Past events at the Israel Studies Collaborative include:
The Honorable Michael Oren, Israel's Ambassador to the U.S.
Thurs., Jan. 31, 2012 • 12:15 PM • Bass Lecture Hall, LBJ School of Public Affairs (2315 Red River St.)
This event is free and open the public but registration is required. Click here to RSVP. Backpacks, book bags and large purses will not be allowed.
The Honorable Michael Oren, Ambassador of Israel to the United States, will give a public lecture at The University of Texas at Austin on Jan. 31 at 12:15 PM at the LBJ School of Public Affairs. The event is cosponsored by the Israel Studies Collaborative of the Schusterman Center for Jewish Studies, Texas Hillel, and the LBJ School<.
Oren was appointed Israel’s Ambassador to the United States in 2009. Ambassador Oren has written extensively for The Wall Street Journal, The New York Times and The New Republic, where he was a contributing editor. His two most recent books, Power, Faith and Fantasy: America in the Middle East from 1776 to Present and Six Days of War, were both New York Times bestsellers. He has won the Los Angeles Times History Book of the Year award and the National Jewish Book Award.
Born in the United States and educated at Princeton and Columbia, Ambassador Oren has been a visiting professor at Harvard, Yale and Georgetown and was a Distinguished Fellow at the Shalem Center in Jerusalem.
In Israel, Ambassador Oren served as an officer in the Israel Defense Forces, in the paratroopers in the Lebanon War, and as a liaison with the U.S. Sixth Fleet during the Gulf War. He was also a gold medal-winning athlete in the Maccabiah Games.
The event will take place Thursday, Jan. 31 at 12:15 PM in the Bass Lecture Hall located on the basement level of Sid Richardson Hall Unit III. Free parking will be available in Lot 38 adjacent to the LBJ Library.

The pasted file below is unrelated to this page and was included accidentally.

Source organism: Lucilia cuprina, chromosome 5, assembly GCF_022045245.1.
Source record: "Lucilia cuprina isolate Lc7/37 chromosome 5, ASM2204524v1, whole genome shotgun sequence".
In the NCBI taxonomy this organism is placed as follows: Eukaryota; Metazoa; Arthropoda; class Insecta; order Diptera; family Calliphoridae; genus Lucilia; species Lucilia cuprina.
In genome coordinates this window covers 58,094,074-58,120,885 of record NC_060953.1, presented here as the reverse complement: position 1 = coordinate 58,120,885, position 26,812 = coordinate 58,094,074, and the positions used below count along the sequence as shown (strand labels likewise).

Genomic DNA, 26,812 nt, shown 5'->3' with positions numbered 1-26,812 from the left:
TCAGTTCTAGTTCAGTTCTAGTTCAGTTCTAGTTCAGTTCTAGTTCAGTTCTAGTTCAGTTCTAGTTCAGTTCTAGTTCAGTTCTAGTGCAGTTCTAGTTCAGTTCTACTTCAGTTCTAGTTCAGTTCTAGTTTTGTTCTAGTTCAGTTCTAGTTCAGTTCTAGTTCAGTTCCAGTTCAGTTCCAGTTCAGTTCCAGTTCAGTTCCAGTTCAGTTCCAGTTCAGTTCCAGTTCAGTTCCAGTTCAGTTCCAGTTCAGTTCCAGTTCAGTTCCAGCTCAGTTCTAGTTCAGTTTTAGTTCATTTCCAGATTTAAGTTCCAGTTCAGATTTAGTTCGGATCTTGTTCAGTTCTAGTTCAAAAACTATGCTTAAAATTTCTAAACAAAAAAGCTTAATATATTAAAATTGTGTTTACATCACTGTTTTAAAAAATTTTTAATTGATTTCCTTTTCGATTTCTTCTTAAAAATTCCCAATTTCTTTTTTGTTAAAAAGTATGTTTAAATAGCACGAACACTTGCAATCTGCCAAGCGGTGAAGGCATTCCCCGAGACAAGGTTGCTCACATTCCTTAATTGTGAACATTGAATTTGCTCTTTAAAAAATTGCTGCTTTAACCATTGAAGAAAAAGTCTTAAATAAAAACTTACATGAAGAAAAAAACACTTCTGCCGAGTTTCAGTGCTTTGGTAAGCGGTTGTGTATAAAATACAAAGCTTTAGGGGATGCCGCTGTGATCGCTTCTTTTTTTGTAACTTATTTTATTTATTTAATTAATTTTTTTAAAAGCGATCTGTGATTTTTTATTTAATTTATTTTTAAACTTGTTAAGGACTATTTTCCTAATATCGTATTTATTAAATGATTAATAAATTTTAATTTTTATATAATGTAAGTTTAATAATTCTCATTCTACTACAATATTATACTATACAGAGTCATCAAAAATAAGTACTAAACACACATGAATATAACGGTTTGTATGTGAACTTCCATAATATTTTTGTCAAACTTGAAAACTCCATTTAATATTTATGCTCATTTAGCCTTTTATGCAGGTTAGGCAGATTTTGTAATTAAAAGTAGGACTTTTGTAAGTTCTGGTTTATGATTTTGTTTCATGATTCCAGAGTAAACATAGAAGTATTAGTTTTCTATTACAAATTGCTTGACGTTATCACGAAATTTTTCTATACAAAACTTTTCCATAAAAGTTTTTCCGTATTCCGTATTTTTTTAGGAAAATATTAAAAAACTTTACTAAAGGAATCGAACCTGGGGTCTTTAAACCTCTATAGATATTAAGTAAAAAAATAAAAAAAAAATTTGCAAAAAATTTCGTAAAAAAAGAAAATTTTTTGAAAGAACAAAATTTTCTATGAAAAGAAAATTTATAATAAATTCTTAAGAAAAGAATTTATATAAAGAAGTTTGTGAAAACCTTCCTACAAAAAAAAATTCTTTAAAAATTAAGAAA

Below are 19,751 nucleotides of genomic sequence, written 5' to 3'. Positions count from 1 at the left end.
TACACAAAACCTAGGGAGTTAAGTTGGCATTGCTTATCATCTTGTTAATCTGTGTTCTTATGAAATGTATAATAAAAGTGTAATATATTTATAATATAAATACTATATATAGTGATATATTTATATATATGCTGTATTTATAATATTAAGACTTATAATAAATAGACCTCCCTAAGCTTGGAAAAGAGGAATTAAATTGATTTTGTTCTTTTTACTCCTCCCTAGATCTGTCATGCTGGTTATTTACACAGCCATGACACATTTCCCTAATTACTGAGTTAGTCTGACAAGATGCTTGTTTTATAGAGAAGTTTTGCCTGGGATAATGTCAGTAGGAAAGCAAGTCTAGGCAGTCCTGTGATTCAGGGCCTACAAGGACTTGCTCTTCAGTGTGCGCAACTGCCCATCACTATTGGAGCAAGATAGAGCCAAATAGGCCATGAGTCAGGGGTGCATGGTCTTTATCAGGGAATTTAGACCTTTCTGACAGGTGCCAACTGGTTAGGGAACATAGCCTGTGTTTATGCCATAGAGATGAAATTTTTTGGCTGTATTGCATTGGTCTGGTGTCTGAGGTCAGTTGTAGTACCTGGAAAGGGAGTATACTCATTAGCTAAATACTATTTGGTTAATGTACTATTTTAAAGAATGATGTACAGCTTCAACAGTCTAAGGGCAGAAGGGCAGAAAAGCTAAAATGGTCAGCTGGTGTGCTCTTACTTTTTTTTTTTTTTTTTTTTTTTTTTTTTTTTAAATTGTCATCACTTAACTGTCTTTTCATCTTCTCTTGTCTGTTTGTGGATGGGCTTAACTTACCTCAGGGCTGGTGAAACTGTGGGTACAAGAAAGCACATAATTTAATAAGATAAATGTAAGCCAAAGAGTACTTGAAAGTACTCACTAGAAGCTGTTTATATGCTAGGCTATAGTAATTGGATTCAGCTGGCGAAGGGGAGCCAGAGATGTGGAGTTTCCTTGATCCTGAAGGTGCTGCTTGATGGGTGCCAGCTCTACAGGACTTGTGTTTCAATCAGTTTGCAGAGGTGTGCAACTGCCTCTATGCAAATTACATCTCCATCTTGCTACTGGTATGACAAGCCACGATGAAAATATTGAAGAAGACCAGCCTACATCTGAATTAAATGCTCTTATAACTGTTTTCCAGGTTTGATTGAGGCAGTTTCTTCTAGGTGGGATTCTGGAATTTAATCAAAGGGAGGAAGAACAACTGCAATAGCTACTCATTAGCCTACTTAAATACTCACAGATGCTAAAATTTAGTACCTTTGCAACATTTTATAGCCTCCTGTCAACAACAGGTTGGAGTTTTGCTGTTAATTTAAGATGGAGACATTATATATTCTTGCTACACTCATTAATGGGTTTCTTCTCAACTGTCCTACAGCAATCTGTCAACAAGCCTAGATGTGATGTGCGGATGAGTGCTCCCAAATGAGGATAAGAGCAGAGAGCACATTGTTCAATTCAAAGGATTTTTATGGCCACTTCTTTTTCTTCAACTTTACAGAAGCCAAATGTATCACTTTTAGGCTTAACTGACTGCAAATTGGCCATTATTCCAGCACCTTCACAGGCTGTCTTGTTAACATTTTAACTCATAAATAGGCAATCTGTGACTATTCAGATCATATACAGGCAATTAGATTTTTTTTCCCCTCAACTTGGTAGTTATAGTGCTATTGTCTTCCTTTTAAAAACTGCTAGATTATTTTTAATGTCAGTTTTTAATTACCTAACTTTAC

Sponsored by: Israel Studies Collaborative, Texas Hillel, LBJ School of Public Affairs
Can Israel Be Both Jewish and Democratic?
A lecture by Ruth Gavison of Hebrew University.
Ruth Gavison is Professor of Law at Hebrew University as well as the founding president of the Center for Zionist-Jewish-Liberal-Humanistic Thought (MATZILA). Dr. Gavison's areas of interest include philosophy of law, democracy and human rights, law and morality, law and politics, religion and state, and Israeli society. She has published dozens of articles and a large number of books on these subjects. Dr. Gavison speaks regularly to the media and is outspoken in her views on human rights and in her opposition to judicial review.
In addition, Gavison has served on numerous public committees, including, most recently, the Winograd Committee investigating the Second Lebanon War (2006–2008). She was an advisor to the Knesset Legislative Committee for a Constitution in 2006.
She received an Ll.B. in 1969, a B.A. in Philosophy and Economics in 1970, and an Ll.M. in 1971, all from the Hebrew University (HUJ). She was admitted to the Israeli bar in 1971, and in 1975 received a Ph.D. in the Philosophy of Law from Oxford University. From 1969 until her appointment to a full professorship in 1990, Gavison held various teaching positions at the Hebrew University. From 1978 to 1980 she was a visiting professor at Yale University. Since 1984 she has held the Haim Cohen Chair for Human Rights at HUJ. Between 1990 and 1992 she was a visiting professor at USC, and between 1998 and 1999, a fellow at the Institute for Human Values at Princeton.
The Land: The Shaping of the Modern State of Israel and Its Lasting Impact on the Arab-Israeli Conflict